The public court record revealed subtle signs on Friday that something was amiss. The first entry to the case’s record in 10 days was made that morning: a notice for appearance by a Justice Department lawyer. This is a standard document typically added to cases in advance of a proceeding. However, the docket didn’t show any proceeding.

A gap was also found in the numerical list of documents in the docket. Document 124 was missing, suggesting that an entry from a recent date had been sealed. According to people familiar with the matter, the sealed document refers to Friday’s meeting between the judge & the lawyers.

Participants shared Kacsmaryk’s request with their teammates after the meeting. They noted that it was unusual for the status conference to be held under seal to prevent the public from learning about it. Closed hearings are generally not allowed by the federal government unless they are essential to national security.

Plaintiffs claim that FDA failed to properly review scientific evidence and did not follow appropriate protocols when it approved Mifepristone in 2000. They also claim that FDA has ignored the safety risks associated with the medication since then. Alliance for Hippocratic Medicine was the lead plaintiff. It was formed in August in Amarillo shortly after Roe v. Wade was overturned by the Supreme Court. Kacsmaryk, the federal judge for the Amarillo section of the court’s Northern District, is the only one.

Both the FDA and Department of Justice strongly denied the claims in the lawsuit. They stated that the FDA’s thorough reviews of mifepristone throughout the years had repeatedly confirmed its decision to approve the drug. Mifepristone blocks a hormone that causes a pregnancy to form. The FDA stated in a court filing that it would be “significant harm” to overturn its approval of Mifepristone, claiming that patients would lose a safe, effective drug that has been available for more than 20 years.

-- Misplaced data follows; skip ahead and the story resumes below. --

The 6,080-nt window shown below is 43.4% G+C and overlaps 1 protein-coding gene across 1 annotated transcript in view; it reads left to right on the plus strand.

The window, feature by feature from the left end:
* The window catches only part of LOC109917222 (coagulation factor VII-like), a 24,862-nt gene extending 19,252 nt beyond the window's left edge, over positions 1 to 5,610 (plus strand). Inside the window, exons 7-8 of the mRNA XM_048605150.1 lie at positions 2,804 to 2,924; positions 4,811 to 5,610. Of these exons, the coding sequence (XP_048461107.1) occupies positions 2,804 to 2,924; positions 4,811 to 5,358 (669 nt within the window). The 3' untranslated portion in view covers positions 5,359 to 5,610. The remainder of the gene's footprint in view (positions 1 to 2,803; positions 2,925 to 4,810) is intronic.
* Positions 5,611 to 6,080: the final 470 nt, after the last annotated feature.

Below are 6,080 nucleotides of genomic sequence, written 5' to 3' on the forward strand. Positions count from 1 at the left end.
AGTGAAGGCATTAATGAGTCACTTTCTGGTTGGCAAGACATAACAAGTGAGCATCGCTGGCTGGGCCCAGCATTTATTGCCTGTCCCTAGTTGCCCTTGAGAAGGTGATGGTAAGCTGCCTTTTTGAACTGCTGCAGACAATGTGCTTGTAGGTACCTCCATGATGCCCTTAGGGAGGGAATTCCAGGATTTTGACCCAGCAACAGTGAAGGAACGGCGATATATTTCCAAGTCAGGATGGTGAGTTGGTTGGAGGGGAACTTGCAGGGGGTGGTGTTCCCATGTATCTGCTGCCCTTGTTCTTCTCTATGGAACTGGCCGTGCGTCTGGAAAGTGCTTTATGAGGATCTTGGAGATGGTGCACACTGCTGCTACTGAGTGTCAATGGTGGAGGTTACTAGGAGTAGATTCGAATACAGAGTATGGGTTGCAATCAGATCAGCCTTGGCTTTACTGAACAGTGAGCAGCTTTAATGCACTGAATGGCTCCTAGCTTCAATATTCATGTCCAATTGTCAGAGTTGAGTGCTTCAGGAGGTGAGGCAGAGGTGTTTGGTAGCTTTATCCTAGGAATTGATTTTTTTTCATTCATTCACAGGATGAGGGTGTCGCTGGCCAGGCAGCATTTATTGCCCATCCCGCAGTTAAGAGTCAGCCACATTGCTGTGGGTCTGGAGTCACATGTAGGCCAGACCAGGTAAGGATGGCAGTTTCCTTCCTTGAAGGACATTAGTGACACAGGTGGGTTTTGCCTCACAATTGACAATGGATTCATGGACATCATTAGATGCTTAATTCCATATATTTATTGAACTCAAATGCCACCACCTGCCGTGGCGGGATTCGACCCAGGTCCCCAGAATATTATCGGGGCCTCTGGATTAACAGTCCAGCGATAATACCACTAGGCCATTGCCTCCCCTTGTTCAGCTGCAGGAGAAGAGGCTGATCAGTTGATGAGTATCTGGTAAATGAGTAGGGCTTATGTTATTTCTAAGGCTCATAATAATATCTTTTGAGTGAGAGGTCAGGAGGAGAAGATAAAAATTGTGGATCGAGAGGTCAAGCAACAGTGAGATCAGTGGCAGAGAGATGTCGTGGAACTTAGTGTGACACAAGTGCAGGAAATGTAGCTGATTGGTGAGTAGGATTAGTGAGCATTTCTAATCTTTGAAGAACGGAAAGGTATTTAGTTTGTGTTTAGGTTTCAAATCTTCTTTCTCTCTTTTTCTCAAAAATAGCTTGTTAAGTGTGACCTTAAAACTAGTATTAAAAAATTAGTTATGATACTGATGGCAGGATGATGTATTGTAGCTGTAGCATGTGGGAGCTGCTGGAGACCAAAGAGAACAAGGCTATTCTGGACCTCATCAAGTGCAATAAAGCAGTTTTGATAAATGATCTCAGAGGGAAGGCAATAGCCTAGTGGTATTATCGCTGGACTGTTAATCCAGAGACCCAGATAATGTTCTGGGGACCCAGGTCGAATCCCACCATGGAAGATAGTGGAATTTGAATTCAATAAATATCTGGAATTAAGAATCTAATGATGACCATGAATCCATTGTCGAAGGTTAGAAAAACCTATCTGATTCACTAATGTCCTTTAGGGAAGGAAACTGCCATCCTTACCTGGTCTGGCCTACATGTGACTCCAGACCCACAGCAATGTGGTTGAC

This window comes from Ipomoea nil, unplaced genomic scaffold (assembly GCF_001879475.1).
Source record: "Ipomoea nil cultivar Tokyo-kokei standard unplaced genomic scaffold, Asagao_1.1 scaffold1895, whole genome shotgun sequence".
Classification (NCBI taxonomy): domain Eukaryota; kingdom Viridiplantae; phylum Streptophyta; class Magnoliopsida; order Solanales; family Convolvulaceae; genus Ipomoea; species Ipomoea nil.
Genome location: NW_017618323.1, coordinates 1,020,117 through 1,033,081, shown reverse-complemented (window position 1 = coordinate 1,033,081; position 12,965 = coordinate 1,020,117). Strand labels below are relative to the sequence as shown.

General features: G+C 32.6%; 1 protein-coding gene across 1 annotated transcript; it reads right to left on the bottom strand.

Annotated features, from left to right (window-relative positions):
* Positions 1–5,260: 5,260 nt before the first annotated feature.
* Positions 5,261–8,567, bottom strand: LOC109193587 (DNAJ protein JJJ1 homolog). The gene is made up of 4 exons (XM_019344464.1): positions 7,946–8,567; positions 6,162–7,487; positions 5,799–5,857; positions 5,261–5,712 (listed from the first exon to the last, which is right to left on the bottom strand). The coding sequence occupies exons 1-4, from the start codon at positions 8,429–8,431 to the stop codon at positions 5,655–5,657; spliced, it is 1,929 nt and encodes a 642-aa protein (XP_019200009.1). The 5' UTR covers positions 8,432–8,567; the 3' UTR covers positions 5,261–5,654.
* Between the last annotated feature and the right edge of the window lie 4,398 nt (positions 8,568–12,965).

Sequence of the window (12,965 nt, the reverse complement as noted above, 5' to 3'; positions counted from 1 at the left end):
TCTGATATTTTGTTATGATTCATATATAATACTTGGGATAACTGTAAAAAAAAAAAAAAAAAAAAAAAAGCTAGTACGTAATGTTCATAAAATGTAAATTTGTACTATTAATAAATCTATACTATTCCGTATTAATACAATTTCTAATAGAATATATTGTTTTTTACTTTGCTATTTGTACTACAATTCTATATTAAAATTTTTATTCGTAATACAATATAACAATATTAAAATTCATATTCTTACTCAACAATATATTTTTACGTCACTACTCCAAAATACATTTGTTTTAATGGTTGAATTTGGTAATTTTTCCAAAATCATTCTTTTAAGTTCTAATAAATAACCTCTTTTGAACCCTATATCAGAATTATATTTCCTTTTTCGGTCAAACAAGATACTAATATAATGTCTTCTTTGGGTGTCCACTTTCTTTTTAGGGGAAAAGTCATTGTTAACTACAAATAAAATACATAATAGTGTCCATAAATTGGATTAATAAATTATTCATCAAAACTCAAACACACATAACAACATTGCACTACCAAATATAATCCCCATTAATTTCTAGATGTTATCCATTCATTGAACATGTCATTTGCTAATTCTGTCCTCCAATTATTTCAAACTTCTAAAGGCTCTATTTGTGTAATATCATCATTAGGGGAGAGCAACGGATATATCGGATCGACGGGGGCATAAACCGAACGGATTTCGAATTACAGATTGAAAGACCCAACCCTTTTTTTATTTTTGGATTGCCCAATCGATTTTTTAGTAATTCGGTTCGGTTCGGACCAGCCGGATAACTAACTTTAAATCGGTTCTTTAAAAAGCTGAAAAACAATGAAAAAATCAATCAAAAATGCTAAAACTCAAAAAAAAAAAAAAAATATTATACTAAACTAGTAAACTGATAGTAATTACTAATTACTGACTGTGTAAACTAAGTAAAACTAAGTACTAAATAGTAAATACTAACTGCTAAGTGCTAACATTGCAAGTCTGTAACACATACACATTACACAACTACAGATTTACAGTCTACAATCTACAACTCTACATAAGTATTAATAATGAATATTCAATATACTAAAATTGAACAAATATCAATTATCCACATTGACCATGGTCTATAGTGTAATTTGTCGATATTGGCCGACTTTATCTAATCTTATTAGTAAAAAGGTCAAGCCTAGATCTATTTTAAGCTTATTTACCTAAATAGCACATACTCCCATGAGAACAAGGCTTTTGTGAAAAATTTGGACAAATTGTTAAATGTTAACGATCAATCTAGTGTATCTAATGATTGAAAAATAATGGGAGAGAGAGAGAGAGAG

The federal government will immediately appeal a judge’s preliminary order that bars access to mifepristone while the trial progresses. Experts in legal law said that even if a preliminary injunction is not lifted, there are several legal options that could allow the makers of mifepristone and the providers to continue prescribing the drug to patients.

Some abortion providers will only be able to offer misoprostol if legal access to mifepristone is restricted. This medication can be used in many countries and is safe on its own. Misoprostol is approved for medical purposes. It causes contractions that are similar to miscarriages and is slightly less effective when used alone than when combined with mifepristone. Side effects like nausea can also be caused by misoprostol.

The plaintiffs are also seeking to ban misoprostol’s use for abortion in the lawsuit. However, their request for a preliminary order was focused on mifepristone.

Patients would likely be able to order mifepristone or misoprostol via telemedicine abortion services located in other countries.

However, such a ruling could cause confusion and difficulties for both patients and providers across the country. Experts in legal affairs stated that this would be the first court to order that a drug is taken off the market. If such a ruling stands, it could have implications for federal regulation of other drugs.